2015 Blog Entries

AK Child & Family and Helping Hooves Ranch Alaska

Equine Assisted Psychotherapy (EAP) will be offered to students in one of our residential cottages weekly for 8 weeks. EAP is experiential in nature, which means that participants learn about themselves and others by participating in activities with the horses, and then processing (or discussing) feelings, behaviors, and patterns. This approach has been compared to the ropes courses used by therapists, treatment facilities, and human development courses around the world. But EAP has the added advantage of utilizing horses; dynamic and powerful living beings. EAP is a powerful and effective therapeutic approach that has an incredible impact on individuals, youth, families, and groups. EAP addresses a variety of mental health and human development needs including behavioral issues, attention deficit disorder, post-traumatic stress disorder (PTSD), substance abuse, eating disorders, depression, anxiety, relationship problems and communication needs.

We are often asked, "Why horses? Why not other animals?"

Naturally intimidating to many, horses are large and powerful. This creates a natural opportunity for some to overcome fear and develop confidence. Working alongside a horse, in spite of those fears, creates confidence and provides wonderful insight when dealing with other intimidating and challenging situations in life.

Like humans, horses are social animals, with defined roles within their herds. They would rather be with their peers. They have distinct personalities, attitudes and moods; an approach that works with one horse won’t necessarily work with another. At times, they seem stubborn and defiant. They like to have fun. In other words, horses provide vast opportunities for metaphorical learning, an effective technique when working with even the most challenging individuals or groups.

Horses require us to work, whether in caring for them or working with them. In an era when immediate gratification and the "easy way" are the norm, horses require people to be engaged in physical and mental work to be successful, a valuable lesson in all aspects of life.

Most importantly, horses mirror human body language. Many complain, "This horse is stubborn. That horse doesn't like me," etc. The lesson is that if they change themselves, the horses respond differently. Horses are honest, which makes them especially powerful messengers.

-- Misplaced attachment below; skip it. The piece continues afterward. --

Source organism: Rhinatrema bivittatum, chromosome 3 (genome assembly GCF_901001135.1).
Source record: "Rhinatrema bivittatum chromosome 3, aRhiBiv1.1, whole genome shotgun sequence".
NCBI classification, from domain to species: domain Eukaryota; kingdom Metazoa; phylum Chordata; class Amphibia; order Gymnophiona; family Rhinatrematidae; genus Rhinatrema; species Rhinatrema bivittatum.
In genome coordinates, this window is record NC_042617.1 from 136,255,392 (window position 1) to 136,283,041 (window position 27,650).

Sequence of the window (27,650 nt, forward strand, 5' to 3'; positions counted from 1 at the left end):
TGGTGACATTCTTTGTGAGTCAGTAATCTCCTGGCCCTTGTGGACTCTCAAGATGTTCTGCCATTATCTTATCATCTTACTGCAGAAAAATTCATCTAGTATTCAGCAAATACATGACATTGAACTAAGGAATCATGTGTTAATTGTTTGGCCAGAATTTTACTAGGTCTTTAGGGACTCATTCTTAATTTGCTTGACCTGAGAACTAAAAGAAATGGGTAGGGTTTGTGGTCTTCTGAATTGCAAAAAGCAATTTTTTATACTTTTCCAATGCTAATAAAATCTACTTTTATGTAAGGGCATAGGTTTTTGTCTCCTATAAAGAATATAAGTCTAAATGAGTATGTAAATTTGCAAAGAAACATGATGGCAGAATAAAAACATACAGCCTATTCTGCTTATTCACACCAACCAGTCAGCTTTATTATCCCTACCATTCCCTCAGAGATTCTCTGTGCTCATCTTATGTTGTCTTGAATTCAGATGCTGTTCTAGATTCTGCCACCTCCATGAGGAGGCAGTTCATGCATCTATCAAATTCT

These sessions will be provided by Dr. Bruce Smith, PhD; Laurie Linsley, MS, cottage Clinical Therapist; and Lynn Paterna, LPC. This program will provide students the unique opportunity to improve self awareness, express emotions, thoughts and feelings related to past trauma and offending behaviors, and identify cognitive behavioral sequences and patterns by participating in hands on activities with horses focusing on self awareness, affect identification, boundaries, attachment, honesty, relationships and self esteem.

Five students, ages 14 to 18, who are receiving treatment at the Jesse Lee Level 5 Sex Offender Residential Treatment Program for boys, will participate. A pre and post assessment will be completed to measure levels of change in the students. The program will be held at a local arena and 2 to 3 horses will be used in the program. Methods will be a combination of Equine Assisted Growth and Learning Association (EAGALA), Certified Horsemanship Association, Cognitive Behavioral Therapy, and Sex Offender Specific Treatment Concepts. Most activities will be done at ground level however toward the end of summer students will have an opportunity to ride the horses in a structured and organized lesson if they so desire. There will be a canopy / tent with chairs in a circle for students and facilitators to meet and process the activities of the day in privacy. A sack lunch will be provided for students to eat lunch while observing the horses in a herd environment. Dry erase boards and other props will be used to teach the theme / lesson of the day. This will be a group setting with the following format:
• Opening Circle - Group Ritual
• Introduction of themed activity of the day
• Check - In
• Group Activity to promote trust, cohesion, self-awareness
• Equine Assisted Activity
• Group Processing
• Journaling
• Closing Circle

Each week will be a different theme with all themes melding into the next week, building upon one another. Themes will be Mindfulness, Boundaries, Trust, Attachment, Honest Communication, Relationship Building, Self-Esteem, Accomplishment, and Saying Goodbye. Cooperative group activities will be related to each theme and will be performed outside the arena without horses. The Equine Assisted Activity will be related to the theme as well and will be a group or individual based activity with the horses. Metaphors will be used to promote understanding and learning. Processing will occur after or during an activity. Journaling will be done at the site with each student having their own journal to write in. One topic related to the theme will be offered for the journaling activity. Each student will bring their chair to a place outside the arena away from the others to journal. Students and facilitators will come back to the tent for a closing circle and will be asked to share one metaphor and how it relates to their life away from group.